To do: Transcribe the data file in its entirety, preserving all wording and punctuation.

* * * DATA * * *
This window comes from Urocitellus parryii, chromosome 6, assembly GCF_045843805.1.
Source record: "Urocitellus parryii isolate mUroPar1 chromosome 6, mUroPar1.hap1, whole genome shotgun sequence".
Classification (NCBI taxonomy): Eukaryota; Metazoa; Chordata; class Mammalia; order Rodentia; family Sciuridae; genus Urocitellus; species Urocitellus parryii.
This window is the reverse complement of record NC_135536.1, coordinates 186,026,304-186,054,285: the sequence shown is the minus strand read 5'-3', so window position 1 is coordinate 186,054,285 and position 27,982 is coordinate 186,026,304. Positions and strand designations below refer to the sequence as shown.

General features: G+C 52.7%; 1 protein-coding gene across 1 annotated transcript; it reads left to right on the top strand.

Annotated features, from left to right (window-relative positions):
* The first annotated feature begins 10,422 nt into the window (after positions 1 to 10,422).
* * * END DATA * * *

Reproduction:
This window comes from Urocitellus parryii, chromosome 6, assembly GCF_045843805.1.
Source record: "Urocitellus parryii isolate mUroPar1 chromosome 6, mUroPar1.hap1, whole genome shotgun sequence".
Classification (NCBI taxonomy): Eukaryota; Metazoa; Chordata; class Mammalia; order Rodentia; family Sciuridae; genus Urocitellus; species Urocitellus parryii.
This window is the reverse complement of record NC_135536.1, coordinates 186,026,304-186,054,285: the sequence shown is the minus strand read 5'-3', so window position 1 is coordinate 186,054,285 and position 27,982 is coordinate 186,026,304. Positions and strand designations below refer to the sequence as shown.

General features: G+C 52.7%; 1 protein-coding gene across 1 annotated transcript; it reads left to right on the top strand.

Annotated features, from left to right (window-relative positions):
* The first annotated feature begins 10,422 nt into the window (after positions 1 to 10,422).